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WINGS Birding Tours – Narrative

Georgia in Autumn: Migration Along the Black Sea

2016 Narrative

After a refreshing coffee and breakfast at a Tbilisi hotel, we started the climb up onto the Javakheti plateau and our first birds of the trip rapidly appeared. Steppe Buzzards were a near constant companion along the drive, but a fortuitous stop at the Tsalka reservoir really rewarded us. A Lammergeier soared high over us while a Thrush Nightingale and Common Rosefinch reminded us that migrants can appear anywhere.  The lake was alive with birds, and we added a number of waders including a couple of nice Broad-billed Sandpipers, upwards of 50 Little Stints and many Ruff, Wood and Marsh Sandpipers, as well as five Black Storks. Our first lunch in Georgia was a hearty affair and set the tone for the rest of the trip, with huge offerings of the local Kachapuri, salads, cheese and kebabs being washed down with the occasional beer. The afternoon was spent birding Madatapa lake, where we enjoyed great views of Dalmatian Pelicans and a group of Yellow Wagtails, as well as sifting through the vast flocks of ducks to see Black-necked Grebe and many Garganey. At least three Steppe Eagles made it onto the list, and we also enjoyed some impressive looks at around 25 Lesser Grey Shrikes, 10 Red-backed Shrikes and three Rufous-tailed Rock Thrushes.

Moving off the plateau into the Vardsia Gorge and our hotel for two nights, we were impressed by the idyllic location and ample vineyards among the gardens. Some homemade wine washed down the excellent food, and it was off to a well-deserved first night’s rest.

Up early, we were serenaded by calling Rock Nuthatch, and enjoyed Rock Buntings and the identification challenge posed by young Black-eared Wheatears, while a couple of Caucasian Mountain Chiffchaffs entertained us in the hotel gardens. Moving up onto the plateau again, we stopped briefly at Khertsivi fortress and were rewarded with a brief Red-fronted Serin, as well as the more expected Blue Rock Thrush. Karsakhi and Khanchali lakes were the main targets for the day, and we were suitably impressed by the sheer number of birds on Khanchali. Both White and Dalmatian Pelicans were present, and the number of waterbirds was staggering. Estimates included over 1000 White-winged Black Terns, but the highlight for many were the eight stately archibaldi Common Cranes picking their way around the marshes. Only described as a separate race in 2008, this distinctive form is very rare and highly localised.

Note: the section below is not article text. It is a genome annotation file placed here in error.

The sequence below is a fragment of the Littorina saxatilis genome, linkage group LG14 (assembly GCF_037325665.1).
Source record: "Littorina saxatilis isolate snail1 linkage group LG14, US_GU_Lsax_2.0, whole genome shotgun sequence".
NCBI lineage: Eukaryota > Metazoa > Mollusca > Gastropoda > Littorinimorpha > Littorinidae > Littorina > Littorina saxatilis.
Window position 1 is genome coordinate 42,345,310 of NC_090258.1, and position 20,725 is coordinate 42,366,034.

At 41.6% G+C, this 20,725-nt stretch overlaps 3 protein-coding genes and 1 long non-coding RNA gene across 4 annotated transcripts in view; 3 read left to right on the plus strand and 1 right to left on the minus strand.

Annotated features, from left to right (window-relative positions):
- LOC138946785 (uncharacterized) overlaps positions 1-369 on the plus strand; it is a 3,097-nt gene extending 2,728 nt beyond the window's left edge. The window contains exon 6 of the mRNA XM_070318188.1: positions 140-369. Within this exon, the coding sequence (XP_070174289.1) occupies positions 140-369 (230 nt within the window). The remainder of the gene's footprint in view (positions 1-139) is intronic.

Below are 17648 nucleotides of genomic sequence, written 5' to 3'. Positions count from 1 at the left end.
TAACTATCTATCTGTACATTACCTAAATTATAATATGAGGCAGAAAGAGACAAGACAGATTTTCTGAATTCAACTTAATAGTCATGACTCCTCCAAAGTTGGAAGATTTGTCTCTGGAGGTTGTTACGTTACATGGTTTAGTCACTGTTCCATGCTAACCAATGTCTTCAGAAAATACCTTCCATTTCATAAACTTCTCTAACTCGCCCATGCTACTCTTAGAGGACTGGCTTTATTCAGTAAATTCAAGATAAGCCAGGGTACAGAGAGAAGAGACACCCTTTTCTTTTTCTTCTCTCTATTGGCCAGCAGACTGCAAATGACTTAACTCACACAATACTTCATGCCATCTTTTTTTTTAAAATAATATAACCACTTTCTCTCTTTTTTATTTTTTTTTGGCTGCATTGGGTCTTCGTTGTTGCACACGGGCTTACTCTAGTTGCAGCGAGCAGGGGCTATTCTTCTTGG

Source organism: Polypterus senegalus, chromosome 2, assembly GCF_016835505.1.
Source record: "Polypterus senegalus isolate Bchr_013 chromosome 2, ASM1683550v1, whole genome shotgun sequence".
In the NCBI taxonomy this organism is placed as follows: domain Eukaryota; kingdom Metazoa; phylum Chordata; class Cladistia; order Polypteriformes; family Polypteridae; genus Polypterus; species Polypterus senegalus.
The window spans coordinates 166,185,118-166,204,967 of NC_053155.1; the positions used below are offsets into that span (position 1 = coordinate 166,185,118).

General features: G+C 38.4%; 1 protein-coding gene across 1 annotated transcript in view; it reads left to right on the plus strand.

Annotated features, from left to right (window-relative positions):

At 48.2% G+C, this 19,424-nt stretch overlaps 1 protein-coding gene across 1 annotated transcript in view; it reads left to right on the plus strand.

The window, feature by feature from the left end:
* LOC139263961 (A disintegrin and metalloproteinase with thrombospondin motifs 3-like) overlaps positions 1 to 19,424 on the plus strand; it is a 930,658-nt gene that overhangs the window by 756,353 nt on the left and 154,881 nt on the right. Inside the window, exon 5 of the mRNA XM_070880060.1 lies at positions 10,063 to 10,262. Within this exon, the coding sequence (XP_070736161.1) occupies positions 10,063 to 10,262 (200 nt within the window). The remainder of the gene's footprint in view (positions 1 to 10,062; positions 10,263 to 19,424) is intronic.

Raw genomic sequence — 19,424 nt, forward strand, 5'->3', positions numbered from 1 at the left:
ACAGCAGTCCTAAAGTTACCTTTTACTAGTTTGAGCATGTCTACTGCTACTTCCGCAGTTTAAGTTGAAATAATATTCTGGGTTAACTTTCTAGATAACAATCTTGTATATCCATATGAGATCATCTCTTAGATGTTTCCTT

Our third day saw us depart early from Vardsia and head north-west to the northern reaches of the Lesser Caucasus and the Zekari Pass. Driving up through dense woodlands, we emerged into the summer pastures of the high mountains at around 2000 meters, with stunning views across the National Park. Georgia is blessed with a vast amount of heavily forested mountains, and this area is no exception. However, our target for the day was to be found at an even higher altitude. Climbing still further, we eventually found a pair of Caspian Snowcocks performing very admirably for the array of scopes trained on them, while about 25 Montagu’s Harriers gave superb views as they migrated past and a flock of 60 Alpine Choughs wheeled distantly overhead. Less expected was the group of Kazakh tourists that wanted us to pose for photos with them! After yet another evening of excellent food in a local restaurant, we embarked on the journey over the Goderzi Pass and down into the subtropical province of Adjara, home of Batumi. The journey wound through spectacular scenery amid deep forested valleys and summer villages. Stopping for a rest amid the forest, we had excellent views of a male Kruper’s Nuthatch that descended to eye level to inspect us, but a Green Warbler was all too brief for most.